Franchise Law Firms and the Transformation of Personal Legal Services

By Jerry Van Hoy | Go to book overview

3
Client Services: Selling and Processing Law

One of the most important aspects of any professional practice is the delivery of services to clients. Franchise law firm advertisements claim to offer clients uniquely personal services. Potential clients are told that "the law" and legal systems can be cold and confusing. Franchise law firms offer to hold the client's hand and walk him through our "maze of laws."

This chapter 1 explores how franchise law firms fulfill such promises. From the advertising pitches to the delivery of the final product, clients are led down a well-planned and tightly controlled path. Ironically, it is salemanship--not legal skills--that lawyers and secretaries develop that allow a limited and routinized set of services to be experienced as personalized service and hand-holding by clients. I begin with a brief examination of the functions of television advertising for franchise law firms. I then discuss how clients, secretaries and lawyers interact in branch offices through the sale and production of services. The chapter concludes with a discussion of how clients experience their interactions with franchise law firms.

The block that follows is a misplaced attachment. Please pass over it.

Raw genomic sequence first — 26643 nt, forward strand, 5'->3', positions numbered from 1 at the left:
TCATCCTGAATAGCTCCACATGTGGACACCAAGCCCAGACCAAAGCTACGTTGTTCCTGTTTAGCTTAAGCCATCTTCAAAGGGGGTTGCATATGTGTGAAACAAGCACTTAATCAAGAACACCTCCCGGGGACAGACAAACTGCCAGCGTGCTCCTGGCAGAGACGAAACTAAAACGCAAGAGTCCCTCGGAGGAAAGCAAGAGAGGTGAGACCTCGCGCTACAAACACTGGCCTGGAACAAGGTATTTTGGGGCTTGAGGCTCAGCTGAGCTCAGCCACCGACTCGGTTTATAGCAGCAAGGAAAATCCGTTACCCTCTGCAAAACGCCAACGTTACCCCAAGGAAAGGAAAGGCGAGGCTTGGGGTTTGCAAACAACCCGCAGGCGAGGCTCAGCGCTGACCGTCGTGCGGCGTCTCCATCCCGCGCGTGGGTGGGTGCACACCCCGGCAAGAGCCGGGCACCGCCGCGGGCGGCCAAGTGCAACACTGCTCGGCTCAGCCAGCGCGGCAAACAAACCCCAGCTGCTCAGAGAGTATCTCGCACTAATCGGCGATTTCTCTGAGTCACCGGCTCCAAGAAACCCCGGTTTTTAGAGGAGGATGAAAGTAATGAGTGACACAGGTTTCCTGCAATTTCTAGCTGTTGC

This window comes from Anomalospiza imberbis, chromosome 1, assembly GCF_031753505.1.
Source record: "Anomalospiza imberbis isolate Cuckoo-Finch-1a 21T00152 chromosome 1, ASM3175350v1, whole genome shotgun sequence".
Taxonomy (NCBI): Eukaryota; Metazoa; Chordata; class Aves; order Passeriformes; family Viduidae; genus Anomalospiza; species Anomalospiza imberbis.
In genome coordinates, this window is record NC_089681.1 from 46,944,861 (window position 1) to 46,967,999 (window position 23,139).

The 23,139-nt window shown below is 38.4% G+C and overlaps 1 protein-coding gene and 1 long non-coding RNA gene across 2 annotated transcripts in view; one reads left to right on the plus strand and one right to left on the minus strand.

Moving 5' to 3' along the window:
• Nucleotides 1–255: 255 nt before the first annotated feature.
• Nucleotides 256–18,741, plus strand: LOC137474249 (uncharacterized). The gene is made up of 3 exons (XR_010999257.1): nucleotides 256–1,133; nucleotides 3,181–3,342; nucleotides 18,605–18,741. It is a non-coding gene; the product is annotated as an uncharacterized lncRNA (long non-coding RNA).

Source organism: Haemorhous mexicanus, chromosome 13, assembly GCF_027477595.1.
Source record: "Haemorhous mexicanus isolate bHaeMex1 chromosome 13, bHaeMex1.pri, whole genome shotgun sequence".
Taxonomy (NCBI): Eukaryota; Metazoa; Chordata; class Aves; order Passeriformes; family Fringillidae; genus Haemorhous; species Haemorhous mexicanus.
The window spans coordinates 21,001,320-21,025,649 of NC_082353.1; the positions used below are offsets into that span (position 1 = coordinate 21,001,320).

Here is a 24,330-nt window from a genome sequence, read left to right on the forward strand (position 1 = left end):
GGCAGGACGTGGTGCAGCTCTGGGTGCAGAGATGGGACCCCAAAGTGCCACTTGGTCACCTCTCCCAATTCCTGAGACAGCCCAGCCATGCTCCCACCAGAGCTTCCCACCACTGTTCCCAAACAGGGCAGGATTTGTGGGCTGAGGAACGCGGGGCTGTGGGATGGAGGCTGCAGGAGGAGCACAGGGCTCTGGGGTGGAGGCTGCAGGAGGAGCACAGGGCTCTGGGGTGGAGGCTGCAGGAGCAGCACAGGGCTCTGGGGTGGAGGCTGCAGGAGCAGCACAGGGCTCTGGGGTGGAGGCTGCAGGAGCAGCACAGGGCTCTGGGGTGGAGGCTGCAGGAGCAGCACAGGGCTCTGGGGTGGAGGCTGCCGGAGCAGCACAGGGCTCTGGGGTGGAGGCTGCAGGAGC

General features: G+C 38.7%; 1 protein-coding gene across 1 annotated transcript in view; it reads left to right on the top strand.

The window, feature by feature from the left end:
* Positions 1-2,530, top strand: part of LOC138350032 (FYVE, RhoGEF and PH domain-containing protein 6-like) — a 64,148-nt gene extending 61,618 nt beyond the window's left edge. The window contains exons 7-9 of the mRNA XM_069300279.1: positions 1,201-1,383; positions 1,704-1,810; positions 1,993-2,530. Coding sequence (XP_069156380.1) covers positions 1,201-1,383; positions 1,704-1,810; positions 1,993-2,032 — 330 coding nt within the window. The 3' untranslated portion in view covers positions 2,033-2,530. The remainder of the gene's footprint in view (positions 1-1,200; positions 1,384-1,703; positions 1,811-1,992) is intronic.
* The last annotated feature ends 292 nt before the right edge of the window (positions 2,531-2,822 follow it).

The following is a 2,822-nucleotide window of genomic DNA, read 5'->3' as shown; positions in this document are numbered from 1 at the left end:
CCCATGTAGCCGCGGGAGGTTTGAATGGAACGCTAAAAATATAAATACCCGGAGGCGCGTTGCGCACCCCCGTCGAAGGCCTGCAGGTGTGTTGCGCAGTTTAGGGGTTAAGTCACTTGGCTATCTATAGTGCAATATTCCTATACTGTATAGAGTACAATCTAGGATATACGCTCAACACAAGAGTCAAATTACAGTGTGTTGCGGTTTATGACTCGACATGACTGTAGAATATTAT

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Franchise Law Firms and the Transformation of Personal Legal Services
Table of contents

Table of contents

  • Title Page iii
  • Contents v
  • Preface vii
  • Acknowledgments xi
  • 1- The Rise of Franchise Law Firms 1
  • 2- The Organization of Mass Production Law 27
  • Notes 50
  • 3- Client Services: Selling and Processing Law 51
  • Notes 75
  • 4- Franchise Law Firms and Traditional Practice 77
  • Notes 85
  • 5- Lawyer Alienation 87
  • Notes 112
  • 6- Alienation and Unions 115
  • Notes 127
  • 7- Markets, Innovation and Prepackaged Law 129
  • Appendix: Data and Methods 139
  • Notes 142
  • References 143
  • Index 149
  • About the Author 156
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